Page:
GPs blindsided by major changes to opioid pack sizes

Press/Media: Expert Comment

Description

Angst and confusion have marred the introduction of welcome changes to opioid prescribing, GPs say.

GPs, pharmacists and patients have been caught unawares after major changes to opioid pack sizes came into effect this week.
 
The slashing of pack sizes for many potent opioids came into effect on Monday 1 June – but GPs say crucial detail on which medications are affected is missing.
 
The communication issue led to some GPs being unable to prescribe the new, smaller pack sizes through their usual clinical software until an update was rolled out days after the new regulations were enforced.
 
detailed listing of the changes to opioid medications only became available on the Pharmaceutical Benefits Scheme (PBS) website on Tuesday 2 June.
 
Similarly, no public announcement of the changes was made until the Therapeutic Goods Administration (TGA) issued a release on 2 June.

Subject

Opioid prescribing and dispensing restrictions

Period9 Jun 2020

Media contributions

1

Media contributions

  • TitleGPs blindsided by major changes in opioid pack sizes
    Degree of recognitionNational
    Media name/outletNews GP
    Media typeWeb
    CountryAustralia
    Date9/06/20
    DescriptionGPs, pharmacists and patients have been caught unawares after major changes to opioid pack sizes came into effect this week.

    The slashing of pack sizes for many potent opioids came into effect on Monday 1 June – but GPs say crucial detail on which medications are affected is missing.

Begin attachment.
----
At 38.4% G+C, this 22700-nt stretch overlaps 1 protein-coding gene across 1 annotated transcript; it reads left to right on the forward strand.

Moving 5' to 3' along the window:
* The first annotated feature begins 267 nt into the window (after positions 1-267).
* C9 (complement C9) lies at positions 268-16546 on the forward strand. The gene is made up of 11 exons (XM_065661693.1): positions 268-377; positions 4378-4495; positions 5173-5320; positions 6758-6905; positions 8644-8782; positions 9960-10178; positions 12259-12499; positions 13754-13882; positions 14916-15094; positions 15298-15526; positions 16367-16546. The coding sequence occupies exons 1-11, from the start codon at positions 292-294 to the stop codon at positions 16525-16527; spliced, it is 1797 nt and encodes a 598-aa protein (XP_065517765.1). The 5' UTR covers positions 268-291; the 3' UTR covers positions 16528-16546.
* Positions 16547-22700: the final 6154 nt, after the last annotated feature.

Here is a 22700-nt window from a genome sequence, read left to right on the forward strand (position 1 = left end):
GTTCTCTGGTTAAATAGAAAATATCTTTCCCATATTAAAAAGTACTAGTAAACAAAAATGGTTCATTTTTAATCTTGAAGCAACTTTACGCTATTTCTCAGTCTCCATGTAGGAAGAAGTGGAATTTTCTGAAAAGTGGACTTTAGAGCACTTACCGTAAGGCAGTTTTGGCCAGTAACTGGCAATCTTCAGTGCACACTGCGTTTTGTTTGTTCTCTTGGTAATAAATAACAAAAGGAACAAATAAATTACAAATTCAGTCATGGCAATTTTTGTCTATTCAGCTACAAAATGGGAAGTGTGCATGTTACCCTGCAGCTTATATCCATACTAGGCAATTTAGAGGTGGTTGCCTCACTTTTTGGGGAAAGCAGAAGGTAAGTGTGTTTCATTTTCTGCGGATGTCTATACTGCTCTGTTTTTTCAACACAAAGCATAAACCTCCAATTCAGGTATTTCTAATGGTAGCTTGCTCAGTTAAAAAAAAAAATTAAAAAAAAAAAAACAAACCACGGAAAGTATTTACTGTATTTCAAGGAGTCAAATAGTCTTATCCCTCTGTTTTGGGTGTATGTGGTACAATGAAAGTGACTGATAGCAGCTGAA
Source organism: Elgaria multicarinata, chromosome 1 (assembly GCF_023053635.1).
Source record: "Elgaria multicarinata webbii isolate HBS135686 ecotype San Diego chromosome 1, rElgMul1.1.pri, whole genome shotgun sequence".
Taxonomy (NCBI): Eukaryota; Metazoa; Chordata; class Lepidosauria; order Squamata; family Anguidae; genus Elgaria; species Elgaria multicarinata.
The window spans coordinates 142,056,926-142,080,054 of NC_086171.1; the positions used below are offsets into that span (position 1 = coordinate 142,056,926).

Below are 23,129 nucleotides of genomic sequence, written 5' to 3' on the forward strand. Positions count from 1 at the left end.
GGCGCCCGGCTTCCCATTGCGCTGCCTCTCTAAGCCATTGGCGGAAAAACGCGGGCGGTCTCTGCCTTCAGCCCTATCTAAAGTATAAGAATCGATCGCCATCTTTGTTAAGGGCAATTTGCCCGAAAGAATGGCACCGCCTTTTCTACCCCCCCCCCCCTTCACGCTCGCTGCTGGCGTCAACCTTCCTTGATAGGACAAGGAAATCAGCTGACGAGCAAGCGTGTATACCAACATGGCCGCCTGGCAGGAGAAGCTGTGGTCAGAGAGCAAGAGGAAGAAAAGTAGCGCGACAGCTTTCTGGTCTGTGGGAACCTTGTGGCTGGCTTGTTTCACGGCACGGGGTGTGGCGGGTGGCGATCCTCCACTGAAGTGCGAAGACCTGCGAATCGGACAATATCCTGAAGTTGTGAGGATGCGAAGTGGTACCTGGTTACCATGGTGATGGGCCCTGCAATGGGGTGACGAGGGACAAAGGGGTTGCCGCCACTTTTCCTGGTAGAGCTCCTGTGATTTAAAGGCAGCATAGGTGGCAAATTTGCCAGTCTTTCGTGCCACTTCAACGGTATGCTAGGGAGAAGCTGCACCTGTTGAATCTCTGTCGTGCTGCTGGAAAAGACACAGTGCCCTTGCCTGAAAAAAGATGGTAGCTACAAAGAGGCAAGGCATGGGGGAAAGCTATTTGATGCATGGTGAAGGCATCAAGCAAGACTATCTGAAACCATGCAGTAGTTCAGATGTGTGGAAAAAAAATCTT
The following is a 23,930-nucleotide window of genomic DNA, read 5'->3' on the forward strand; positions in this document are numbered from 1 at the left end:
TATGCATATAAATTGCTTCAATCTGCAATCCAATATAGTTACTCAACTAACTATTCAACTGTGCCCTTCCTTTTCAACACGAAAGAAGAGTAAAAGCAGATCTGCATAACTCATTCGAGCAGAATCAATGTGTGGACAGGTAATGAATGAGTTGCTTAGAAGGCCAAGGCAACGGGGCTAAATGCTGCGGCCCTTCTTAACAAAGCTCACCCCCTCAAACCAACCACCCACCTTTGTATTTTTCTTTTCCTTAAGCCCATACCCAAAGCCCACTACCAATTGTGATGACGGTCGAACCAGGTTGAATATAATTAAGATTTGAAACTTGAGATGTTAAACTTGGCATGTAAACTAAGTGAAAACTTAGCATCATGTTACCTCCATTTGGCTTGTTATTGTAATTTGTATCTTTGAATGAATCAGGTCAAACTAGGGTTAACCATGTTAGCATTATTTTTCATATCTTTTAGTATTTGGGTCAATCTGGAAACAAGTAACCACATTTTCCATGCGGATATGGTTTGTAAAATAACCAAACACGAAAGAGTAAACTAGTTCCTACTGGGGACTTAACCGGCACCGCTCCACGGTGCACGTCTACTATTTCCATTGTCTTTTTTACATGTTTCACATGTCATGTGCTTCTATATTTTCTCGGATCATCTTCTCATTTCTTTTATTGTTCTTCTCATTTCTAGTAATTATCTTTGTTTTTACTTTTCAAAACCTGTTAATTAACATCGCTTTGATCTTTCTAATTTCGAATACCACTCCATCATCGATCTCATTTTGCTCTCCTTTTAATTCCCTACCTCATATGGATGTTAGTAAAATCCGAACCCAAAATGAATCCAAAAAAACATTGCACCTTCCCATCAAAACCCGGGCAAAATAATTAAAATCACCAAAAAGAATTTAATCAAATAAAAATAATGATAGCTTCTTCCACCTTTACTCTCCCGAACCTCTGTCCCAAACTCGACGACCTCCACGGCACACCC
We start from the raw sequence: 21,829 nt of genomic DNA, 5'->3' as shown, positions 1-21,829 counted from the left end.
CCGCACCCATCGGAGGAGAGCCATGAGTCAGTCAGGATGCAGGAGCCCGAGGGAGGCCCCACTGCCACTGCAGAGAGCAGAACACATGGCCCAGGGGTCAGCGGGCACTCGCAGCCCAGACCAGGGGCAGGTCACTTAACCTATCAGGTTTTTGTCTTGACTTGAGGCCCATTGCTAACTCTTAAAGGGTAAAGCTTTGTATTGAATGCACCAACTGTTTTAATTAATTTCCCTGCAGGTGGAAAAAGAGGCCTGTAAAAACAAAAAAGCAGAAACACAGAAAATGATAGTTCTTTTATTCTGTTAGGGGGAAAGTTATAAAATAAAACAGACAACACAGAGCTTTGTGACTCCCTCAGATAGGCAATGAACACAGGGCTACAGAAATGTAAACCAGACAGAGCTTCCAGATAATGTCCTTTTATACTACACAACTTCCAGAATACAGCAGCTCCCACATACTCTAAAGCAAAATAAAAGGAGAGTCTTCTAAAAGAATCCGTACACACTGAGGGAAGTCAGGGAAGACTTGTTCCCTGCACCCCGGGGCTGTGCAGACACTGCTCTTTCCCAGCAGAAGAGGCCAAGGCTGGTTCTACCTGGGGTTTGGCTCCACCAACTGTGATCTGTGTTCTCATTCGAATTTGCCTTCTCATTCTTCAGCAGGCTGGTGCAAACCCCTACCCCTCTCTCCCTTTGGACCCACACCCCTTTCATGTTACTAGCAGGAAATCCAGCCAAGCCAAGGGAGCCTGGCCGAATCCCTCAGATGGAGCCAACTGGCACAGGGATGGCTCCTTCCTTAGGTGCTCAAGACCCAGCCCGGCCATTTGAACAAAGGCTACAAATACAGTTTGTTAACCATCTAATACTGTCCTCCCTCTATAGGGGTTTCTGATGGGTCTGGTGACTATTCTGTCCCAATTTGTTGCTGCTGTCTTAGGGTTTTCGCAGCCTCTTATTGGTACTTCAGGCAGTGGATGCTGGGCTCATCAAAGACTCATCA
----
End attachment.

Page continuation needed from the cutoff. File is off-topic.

The communication issue led to some GPs being unable to prescribe the new, smaller pack sizes through their usual clinical software until an update was rolled out days after the new regulations were enforced.

    A detailed listing of the changes to opioid medications only became available on the Pharmaceutical Benefits Scheme (PBS) website on Tuesday 2 June.

    Similarly, no public announcement of the changes was made until the Therapeutic Goods Administration (TGA) issued a release on 2 June.

    Despite this week’s frustrations regarding communication, GPs have been broadly supportive of efforts to better control how opioids are prescribed, with the new pack size restrictions applied only to opioids for acute issues.

    Chair of the RACGP Expert Committee – Quality Care Professor Mark Morgan has welcomed the PBS changes.

    ‘GPs know they need to be cautious when prescribing opioids and to carefully monitor a patient’s use of these drugs,’ he said.

    ‘Opioids have important therapeutic uses but they can cause dependence, lead to risky use and cause harm.’
    Producer/AuthorDoug Hendrie
    PersonsMark Morgan